Previous | Next | Trail Map | Writing Java Programs | Handling Errors Using Exceptions

Specifying the Exceptions Thrown by a Method

The previous section showed you how to write an exception handler for the writeList method in the ListOfNumbers class. Sometimes, it's appropriate for your code to catch exceptions that can occur within it. In other cases, however, it's better to let a method further up the call stack handle the exception. For example, if you were providing the ListOfNumbers class as part of a package of classes, you probably couldn't anticipate the needs of all of the users of your package. In this case, it's better to not catch the exception and to allow someone further up the call stack to handle it.

If the writeList method doesn't catch the exceptions that can occur within it, then the writeList method must specify that it can throw them. Let's modify the writeList method to specify the methods that it can throw. To remind you, here's the original version of the writeList method:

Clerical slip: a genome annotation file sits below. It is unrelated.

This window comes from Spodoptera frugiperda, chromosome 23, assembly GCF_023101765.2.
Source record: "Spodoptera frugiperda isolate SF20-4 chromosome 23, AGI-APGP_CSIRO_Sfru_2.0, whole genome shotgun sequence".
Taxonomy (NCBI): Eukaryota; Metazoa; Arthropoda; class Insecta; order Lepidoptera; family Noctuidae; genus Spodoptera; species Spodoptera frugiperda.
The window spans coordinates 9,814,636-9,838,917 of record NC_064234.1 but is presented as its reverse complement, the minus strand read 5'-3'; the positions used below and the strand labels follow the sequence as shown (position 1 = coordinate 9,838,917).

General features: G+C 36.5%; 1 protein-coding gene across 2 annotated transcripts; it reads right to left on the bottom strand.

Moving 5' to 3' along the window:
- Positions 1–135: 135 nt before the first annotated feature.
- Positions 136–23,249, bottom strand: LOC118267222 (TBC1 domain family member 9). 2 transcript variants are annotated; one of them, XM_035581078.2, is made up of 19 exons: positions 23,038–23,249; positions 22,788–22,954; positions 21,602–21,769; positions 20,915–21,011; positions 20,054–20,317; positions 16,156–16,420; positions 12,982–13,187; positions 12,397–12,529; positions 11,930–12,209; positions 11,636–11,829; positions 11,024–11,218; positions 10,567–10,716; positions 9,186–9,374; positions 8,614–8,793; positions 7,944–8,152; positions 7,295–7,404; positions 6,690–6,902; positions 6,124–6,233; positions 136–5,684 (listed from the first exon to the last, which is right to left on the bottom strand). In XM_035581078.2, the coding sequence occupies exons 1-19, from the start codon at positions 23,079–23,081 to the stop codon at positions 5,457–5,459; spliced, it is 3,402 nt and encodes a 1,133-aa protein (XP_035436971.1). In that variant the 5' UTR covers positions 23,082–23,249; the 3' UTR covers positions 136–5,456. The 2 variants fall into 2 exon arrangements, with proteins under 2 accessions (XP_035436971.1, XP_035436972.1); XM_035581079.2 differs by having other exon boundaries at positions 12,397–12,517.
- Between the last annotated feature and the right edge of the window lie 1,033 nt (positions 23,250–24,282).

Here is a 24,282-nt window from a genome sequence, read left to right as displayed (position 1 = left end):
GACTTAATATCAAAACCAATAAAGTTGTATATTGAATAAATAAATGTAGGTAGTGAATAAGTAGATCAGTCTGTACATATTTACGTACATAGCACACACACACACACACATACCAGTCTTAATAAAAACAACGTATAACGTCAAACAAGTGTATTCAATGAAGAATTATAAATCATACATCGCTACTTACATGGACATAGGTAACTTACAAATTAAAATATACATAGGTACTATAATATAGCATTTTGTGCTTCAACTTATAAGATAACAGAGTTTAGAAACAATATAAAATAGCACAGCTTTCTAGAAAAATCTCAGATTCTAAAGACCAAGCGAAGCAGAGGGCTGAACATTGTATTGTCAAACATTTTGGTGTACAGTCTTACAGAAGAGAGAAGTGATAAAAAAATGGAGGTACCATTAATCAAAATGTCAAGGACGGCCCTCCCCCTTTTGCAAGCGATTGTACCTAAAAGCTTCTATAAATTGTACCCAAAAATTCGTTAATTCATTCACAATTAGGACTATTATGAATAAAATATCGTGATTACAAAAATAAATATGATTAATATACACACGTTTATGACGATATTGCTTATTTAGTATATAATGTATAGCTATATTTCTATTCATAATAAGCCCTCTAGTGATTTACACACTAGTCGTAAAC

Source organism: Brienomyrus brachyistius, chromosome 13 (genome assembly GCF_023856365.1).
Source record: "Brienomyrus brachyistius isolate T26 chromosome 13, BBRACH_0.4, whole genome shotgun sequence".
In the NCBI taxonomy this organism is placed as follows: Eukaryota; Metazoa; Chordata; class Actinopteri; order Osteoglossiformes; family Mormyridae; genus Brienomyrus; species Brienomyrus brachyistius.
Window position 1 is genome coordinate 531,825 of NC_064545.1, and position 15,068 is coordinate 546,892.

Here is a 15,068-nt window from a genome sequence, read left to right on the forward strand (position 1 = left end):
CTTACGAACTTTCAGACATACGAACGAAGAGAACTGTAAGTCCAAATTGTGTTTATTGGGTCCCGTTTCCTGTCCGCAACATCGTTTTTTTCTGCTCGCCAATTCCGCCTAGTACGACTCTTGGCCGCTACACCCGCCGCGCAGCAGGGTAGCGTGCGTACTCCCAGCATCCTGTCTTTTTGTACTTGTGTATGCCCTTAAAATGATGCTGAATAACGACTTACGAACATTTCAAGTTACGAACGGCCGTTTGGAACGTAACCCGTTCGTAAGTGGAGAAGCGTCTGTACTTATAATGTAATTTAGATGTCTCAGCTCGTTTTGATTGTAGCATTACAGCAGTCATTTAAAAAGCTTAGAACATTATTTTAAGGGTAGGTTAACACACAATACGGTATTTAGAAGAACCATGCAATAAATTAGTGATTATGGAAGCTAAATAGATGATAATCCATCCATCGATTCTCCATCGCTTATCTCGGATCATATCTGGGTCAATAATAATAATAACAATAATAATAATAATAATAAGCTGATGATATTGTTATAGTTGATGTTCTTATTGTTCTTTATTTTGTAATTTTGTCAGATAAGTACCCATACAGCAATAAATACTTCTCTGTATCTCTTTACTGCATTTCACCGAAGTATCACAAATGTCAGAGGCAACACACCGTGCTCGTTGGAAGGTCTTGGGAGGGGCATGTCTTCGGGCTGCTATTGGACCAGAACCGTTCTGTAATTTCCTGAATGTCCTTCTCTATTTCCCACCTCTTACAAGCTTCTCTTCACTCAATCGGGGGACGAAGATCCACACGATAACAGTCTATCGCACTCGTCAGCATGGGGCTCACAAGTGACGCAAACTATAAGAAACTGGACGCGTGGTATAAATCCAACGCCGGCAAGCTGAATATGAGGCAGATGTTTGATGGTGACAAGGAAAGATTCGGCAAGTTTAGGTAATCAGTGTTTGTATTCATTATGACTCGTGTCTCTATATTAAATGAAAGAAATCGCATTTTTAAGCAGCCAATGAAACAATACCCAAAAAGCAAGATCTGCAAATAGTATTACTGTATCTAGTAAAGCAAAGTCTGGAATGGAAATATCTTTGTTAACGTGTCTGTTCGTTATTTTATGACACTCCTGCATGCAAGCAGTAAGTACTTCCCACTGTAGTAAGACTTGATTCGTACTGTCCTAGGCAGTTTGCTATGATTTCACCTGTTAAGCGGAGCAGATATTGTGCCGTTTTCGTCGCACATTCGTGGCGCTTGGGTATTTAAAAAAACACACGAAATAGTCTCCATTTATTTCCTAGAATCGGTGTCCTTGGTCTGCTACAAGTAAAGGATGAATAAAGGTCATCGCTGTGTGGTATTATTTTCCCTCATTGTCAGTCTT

public void writeList() {
    System.out.println("Entering try statement");
    int i;
    pStr = new PrintStream(
              new BufferedOutputStream(
                 new FileOutputStream("OutFile.txt")));

    for (i = 0; i < size; i++)
        pStr.println("Value at: " + i + " = " + victor.elementAt(i));
As you recall, the new FileOutputStream("OutFile.txt") statement might throw an IOException (which is not a runtime exception). The victor.elementAt(i) statement can throw an ArrayIndexOutofBoundsException (which, as a subclass of RuntimeException, is a runtime exception).

To specify that writeList throws these two exceptions, you add a throws clause to the method signature for the writeList method. The throws clause is composed of the throws keyword followed by a comma-separated list of all the exceptions thrown by that method. The throws clause goes after the method name and argument list and before the curly bracket that defines the scope of the method. Here's an example:

public void writeList throws IOException, ArrayIndexOutOfBoundsException {
Remember that ArrayIndexOutofBoundsException is a runtime exception, so you don't have to specify it in the throws clause, although you can.

Previous | Next | Trail Map | Writing Java Programs | Handling Errors Using Exceptions